There should be beggars throughout the city, and makeshift "refugee camps" in the outlying areas of Copperlane. There should be an altercation or two as peasants are pushed out of Brackenbury, and there should be all kinds of related issues in Ondra's Gift (A conflict between refugees and the woman that wants the Lighthouse? Forced/desperate prostitution?)

I always preferred Baldur's Gate to Athkatla in almost every single way, by the way, but the only area that sorta hits the mark is Ondra's Gift, I think. The rest of Defiance Bay could use a lot of work.

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Feels good man. Six or seven quests just in Copperlane, five shops not counting the inn. Several factions to consider, and a boatload of quests, NPCs and shops citywide. There is a solid amount of content in Gilded Vale and its environs, with Raderic's/Stronghold acting as good capstones before the player heads to DB for Act II. Dyrford has a good amount of hustle and bustle. While I haven't explored much of the side content in Act III, testimony around the forums is that that content is particularly strong. Various quests in and around the Stronghold weave a kind of non-linear content density into the game, in that the Endless Paths and bounties seem to be intended to be completed intermittently, as the player goes about other things in the game.

 

If anything, sometimes content density is too high, in the case of filler combats and repetitive horde encounters. Just imagine the content density if you stopped to read every backer NPC story...

Yea I agree.  Methinks tidehunter's analysis makes differences without distinctions.


The  thing about political Power is that, like everything else, it's an illusion and often confused with Authority whereas authority is static; passive and defensive as it is given by power and can be taken away;  Power is taken,  fluid,  willful and offensive, and cannot be taken, only replaced. 


 


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I disliked Athkatla in Baldur's Gate 2. Too many quests in very few locations. When I pick a few quest and just want to finish exploring the area, and do these quests, I get 40 quests on my way. I like this density more. What Defiance Bay COULD use, for sure, is more townsfolk. It DOES look empty.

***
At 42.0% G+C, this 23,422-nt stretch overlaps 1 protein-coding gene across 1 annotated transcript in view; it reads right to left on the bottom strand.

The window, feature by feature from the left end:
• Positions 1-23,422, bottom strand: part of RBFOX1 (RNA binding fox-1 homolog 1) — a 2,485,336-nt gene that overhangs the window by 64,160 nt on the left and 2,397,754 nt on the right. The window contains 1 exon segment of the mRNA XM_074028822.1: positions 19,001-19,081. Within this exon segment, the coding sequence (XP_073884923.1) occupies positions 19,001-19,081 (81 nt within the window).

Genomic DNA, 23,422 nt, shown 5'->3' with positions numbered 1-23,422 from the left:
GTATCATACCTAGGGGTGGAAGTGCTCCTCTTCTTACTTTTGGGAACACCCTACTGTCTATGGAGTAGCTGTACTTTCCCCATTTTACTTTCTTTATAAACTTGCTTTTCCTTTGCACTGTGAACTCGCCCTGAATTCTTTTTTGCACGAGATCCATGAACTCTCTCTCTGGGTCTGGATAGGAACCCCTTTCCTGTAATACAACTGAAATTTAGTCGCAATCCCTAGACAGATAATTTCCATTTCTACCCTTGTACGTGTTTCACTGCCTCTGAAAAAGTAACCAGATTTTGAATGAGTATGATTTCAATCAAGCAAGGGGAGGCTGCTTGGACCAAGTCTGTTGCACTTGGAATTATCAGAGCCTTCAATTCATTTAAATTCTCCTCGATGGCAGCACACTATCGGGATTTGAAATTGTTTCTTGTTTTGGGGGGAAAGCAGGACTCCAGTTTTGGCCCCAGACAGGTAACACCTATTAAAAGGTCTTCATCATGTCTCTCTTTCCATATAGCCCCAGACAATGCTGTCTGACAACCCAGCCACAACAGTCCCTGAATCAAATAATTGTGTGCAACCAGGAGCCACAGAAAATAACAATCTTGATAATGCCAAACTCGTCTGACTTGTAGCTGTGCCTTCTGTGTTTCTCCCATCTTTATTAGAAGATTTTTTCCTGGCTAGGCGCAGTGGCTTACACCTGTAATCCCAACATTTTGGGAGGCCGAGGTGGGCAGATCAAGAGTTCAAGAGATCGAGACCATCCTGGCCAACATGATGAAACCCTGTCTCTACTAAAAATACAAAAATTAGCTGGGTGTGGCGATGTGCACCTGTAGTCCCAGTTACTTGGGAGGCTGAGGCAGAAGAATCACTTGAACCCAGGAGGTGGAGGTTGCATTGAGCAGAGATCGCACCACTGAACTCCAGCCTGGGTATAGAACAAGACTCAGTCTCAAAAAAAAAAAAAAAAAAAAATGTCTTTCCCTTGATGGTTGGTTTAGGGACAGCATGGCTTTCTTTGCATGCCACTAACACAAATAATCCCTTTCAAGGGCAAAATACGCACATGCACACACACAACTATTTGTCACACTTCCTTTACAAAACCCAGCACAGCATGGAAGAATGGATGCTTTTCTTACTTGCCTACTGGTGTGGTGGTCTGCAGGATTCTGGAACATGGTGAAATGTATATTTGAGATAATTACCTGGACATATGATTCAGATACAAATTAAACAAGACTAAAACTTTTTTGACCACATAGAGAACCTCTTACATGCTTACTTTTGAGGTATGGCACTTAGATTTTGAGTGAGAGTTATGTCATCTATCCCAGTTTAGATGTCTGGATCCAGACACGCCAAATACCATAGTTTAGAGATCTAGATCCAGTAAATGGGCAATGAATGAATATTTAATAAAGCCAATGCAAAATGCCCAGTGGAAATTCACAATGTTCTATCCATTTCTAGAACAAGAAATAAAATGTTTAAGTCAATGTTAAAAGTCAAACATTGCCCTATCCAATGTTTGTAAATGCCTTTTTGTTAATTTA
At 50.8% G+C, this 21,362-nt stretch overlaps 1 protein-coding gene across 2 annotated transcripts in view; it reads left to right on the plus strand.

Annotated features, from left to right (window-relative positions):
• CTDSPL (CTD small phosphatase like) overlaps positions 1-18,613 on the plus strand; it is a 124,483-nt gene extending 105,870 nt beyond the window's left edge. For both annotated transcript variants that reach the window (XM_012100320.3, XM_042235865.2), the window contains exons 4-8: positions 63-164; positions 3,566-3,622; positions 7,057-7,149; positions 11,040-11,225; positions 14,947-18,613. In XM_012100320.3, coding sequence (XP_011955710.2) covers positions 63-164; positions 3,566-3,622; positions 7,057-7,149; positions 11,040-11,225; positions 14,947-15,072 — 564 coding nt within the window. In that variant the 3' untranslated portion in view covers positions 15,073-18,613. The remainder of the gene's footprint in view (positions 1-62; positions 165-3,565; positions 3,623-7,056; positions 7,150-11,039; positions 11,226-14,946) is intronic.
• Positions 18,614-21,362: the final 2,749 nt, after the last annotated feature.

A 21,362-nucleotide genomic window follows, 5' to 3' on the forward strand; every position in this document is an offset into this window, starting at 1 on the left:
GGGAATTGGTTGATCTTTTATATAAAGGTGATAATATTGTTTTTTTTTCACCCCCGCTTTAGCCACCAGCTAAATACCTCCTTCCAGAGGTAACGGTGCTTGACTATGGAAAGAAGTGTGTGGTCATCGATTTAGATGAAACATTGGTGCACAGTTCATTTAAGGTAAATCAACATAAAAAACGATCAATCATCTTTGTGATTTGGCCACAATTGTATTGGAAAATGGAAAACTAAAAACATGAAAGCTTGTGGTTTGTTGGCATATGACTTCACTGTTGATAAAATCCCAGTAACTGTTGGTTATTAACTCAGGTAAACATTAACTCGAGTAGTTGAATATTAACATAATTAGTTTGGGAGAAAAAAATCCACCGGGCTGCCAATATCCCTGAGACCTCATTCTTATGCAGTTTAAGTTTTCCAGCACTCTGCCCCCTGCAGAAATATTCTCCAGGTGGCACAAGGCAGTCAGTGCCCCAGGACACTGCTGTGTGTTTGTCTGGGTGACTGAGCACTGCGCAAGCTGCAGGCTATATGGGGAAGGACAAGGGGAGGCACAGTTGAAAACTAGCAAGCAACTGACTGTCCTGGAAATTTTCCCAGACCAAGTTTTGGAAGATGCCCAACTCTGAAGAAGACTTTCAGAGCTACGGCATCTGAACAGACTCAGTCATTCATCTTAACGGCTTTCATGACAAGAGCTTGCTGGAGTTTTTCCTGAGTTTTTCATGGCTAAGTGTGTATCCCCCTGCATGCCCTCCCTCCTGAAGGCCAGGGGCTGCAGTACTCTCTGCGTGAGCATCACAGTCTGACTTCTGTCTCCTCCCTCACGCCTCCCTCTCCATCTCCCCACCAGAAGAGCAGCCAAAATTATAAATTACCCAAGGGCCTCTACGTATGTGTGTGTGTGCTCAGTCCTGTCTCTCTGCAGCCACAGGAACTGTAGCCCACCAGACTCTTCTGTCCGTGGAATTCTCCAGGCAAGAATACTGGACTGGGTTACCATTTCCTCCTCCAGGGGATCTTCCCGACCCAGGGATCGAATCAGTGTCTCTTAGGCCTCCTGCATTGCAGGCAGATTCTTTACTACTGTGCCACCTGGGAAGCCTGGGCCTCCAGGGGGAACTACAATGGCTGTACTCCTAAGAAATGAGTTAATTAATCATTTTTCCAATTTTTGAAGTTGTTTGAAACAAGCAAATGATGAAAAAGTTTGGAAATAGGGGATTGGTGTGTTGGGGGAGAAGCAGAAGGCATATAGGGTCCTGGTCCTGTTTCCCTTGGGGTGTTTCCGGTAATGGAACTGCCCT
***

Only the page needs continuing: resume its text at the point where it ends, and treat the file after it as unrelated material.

It also makes sense that Twin Elms is even less dense than Defiance Bay. It's not as urbanized, it relies more on hunting, and that's just not as efficient for feeding lots of people. Even districts are 1 hour away from each other. I would be happy to see more zones, though. I heard Twin Elms was supposed to get another zone, an overgrown graveyard, entered from the druid circle.

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Defiance Bay was not a disappointment to me as I did not expect a really big city.  Dyrwood itself has a forlorn and empty feel.  I do think the city could have been improved with more refugees especially since that seems to be the main complaint of the guards.    I expected more refugees.  First Fires was a disappointment although it was very attractive for some reason it not impress me as the cneter of government.  Graphically good but with no life to it.


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to be honest, I´d rather have more of those smaller villages like gilded vale instead of big multi-mapped cities.

Gilded Vale was great, honestly. Gilded Vale knocks the socks off all the districts of Defiance Bay save Ondra's Gift. Is a really well-made hub, both content-wise and stylistically. Which is probably why so many people get no feels for most of the Defiance Bay hubs.